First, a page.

Ron BECKMAN, Plaintiff and Appellant, v. Michael THOMPSON, et al., Defendants and Respondents.
Plaintiff and appellant Ron Beckman sued defendants and respondents Michael Thompson and Philips Credit Corporation (Philips) for breach of contract and intentional interference with contract. Pursuant to Code of Civil Procedure sections 410.30, subdivision (a) and 418.10, the trial court granted respondent Philips's motion to quash service of summons for lack of personal jurisdiction and granted respondent Thompson's motion to dismiss on the ground of inconvenient forum, in that the matter should more appropriately be tried in Tennessee.
Appellant, a California resident, alleged in his complaint that pursuant to a contract entered in California, respondent Thompson, doing business as MT Communications (MTC), agreed to hire appellant to be chief operating officer of MTC, which operates a group of television stations in Tennessee.1 Appellant resigned other employment in reliance on the contract, but before appellant moved to Tennessee, Thompson repudiated the contract. Philips allegedly induced Thompson to repudiate the contract.
Respondent Philips successfully moved to quash service of summons on the ground it is a Delaware corporation with its principal place of business in New York, which has no minimum contacts with California sufficient to provide personal jurisdiction.
Respondent Thompson successfully moved to dismiss based on forum non conveniens, contending any negotiations in California were preliminary, it being understood there would be no contract until a formal written contract was prepared at headquarters in Tennessee; additional negotiations took place in Tennessee; under the proposed contract appellant was to move to Tennessee and the contract would be performed entirely in Tennessee; and the balance of convenience of prospective witnesses favored trial in Tennessee.
We hold (1) the trial court properly quashed service of summons on respondent Philips and (2) the dismissal in favor of respondent Thompson must be reversed because, due to an intervening change in the inconvenient forum statute, Code of Civil Procedure section 410.30, appellant's status as a California resident plaintiff precludes dismissal.
JURISDICTION OVER RESPONDENT PHILIPS
In support of Philips's motion to quash service of summons the declaration of its president, J. Walter Corcoran, established that Philips is a Delaware corporation with its principal place of business in New York City. Philips finances or provides working capital for media acquisitions in the broadcasting and video industries. All applications for financing are accepted and all financing is funded through the Bank of New York in New York City. Philips has no office, place of business, employees, salesmen, agents, or representatives in California. It owns no real or personal property in California, does not advertise in California and does not have a California telephone number. It was served with process through its registered agent for service of process in Delaware.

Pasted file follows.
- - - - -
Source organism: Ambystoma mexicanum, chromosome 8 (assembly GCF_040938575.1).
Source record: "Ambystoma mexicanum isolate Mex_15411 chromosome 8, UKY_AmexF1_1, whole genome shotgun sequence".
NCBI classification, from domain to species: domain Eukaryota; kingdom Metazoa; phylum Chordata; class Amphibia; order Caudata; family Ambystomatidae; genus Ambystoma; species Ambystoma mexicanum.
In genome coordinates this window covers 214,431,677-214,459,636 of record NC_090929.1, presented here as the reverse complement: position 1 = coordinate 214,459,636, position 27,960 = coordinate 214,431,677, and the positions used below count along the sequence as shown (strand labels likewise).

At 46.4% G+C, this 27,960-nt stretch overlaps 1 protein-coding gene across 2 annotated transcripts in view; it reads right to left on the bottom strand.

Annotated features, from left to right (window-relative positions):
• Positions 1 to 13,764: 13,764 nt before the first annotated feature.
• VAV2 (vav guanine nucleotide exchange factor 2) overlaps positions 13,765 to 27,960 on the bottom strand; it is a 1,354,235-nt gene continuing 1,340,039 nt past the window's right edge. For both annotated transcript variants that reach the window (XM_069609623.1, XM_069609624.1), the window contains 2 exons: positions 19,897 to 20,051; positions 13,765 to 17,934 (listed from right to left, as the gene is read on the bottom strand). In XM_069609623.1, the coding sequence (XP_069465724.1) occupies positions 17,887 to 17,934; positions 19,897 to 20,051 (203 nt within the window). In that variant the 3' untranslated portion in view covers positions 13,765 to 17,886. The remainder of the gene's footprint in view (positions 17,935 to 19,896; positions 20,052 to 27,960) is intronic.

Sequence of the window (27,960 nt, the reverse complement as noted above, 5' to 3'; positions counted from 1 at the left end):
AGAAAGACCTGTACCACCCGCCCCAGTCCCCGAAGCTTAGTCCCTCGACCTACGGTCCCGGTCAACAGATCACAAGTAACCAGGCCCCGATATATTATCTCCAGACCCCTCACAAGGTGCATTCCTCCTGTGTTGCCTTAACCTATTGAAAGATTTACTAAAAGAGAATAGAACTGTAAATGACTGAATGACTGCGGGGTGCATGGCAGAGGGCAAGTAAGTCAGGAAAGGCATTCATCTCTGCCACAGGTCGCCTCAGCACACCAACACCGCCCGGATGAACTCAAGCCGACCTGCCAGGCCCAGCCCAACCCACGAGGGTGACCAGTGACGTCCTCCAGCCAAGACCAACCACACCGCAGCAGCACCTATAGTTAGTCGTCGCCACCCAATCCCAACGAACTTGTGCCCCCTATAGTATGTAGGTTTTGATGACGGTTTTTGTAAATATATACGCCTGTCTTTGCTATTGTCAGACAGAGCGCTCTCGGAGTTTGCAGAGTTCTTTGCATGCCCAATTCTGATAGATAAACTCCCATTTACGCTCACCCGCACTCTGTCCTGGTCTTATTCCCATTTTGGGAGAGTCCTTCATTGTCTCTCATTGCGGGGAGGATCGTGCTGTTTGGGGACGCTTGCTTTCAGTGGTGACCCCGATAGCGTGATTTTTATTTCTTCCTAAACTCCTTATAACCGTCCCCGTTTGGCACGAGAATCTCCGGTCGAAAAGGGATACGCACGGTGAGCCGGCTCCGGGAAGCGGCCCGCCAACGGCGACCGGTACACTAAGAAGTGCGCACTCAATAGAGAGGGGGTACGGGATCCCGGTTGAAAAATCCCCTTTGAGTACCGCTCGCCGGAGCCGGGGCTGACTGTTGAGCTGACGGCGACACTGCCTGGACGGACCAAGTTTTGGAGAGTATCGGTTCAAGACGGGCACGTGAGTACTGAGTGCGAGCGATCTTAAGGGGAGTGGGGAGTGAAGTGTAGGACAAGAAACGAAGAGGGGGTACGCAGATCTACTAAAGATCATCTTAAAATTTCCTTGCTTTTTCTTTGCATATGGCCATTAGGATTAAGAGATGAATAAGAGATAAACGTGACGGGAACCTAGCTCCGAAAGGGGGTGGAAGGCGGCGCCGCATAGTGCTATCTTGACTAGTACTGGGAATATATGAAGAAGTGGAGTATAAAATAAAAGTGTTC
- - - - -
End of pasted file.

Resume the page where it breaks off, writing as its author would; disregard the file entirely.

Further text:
In opposition to the motion appellant contended that Philips's alleged inducement of Thompson to breach Thompson's agreement with appellant was sufficient basis for jurisdiction, even if the inducement occurred outside California, because it had an effect on appellant in California.2 We find no merit to this contention.
“A state has power to exercise judicial jurisdiction over an individual who causes effects in the state by an omission or act done elsewhere with respect to causes of action arising from these effects, unless the nature of the effects and of the individual's relationship to the state make the exercise of such jurisdiction unreasonable.” (Judicial Council com., West's Ann.Code Civ.Proc. (1973 ed.), foll. § 410.10, p. 472.) Causing an effect is not necessarily sufficient; imposition of jurisdiction may nevertheless be unreasonable. (Sibley v. Superior Court (1976) 16 Cal.3d 442, 446, 128 Cal.Rptr. 34, 546 P.2d 322.)
In Hill v. Noble Drilling Corp. (1976) 61 Cal.App.3d 258, 132 Cal.Rptr. 154, the court found the exercise of jurisdiction would be unreasonable in circumstances strikingly similar to this case. Hill, a California resident, had a contract with Sperry & Hutchinson giving Hill the exclusive right to sell S & H green stamps in certain southwestern states other than California. Hill alleged that Noble Drilling Corporation, a Delaware corporation with its principal place of business in Oklahoma, who had no connection with California, wrongfully induced S & H to breach its contract with Hill. The acts by which Noble allegedly interfered were committed outside of California. Hill, like appellant, argued that the court had power to exercise judicial jurisdiction over a foreign corporation which causes effects in this state by an omission or act done elsewhere. The court held the mere fact the tort affected a California plaintiff was insufficient to make the exercise of jurisdiction reasonable considering the nature of the effects in that case and Noble's relationship to California. (Hill v. Noble Drilling Corp., supra, 61 Cal.App.3d at pp. 262–263, 132 Cal.Rptr. 154; see also Farris v. Capt. J.B. Fronapfel Co. (1986) 182 Cal.App.3d 982, 989–990, 227 Cal.Rptr. 619.)
Likewise here, the only effect in California is that a California resident was deprived of the benefit of a contract to be performed in Tennessee. The nature of the effects and Philips's otherwise minimal or nonexistent contacts with California make the exercise of jurisdiction unreasonable.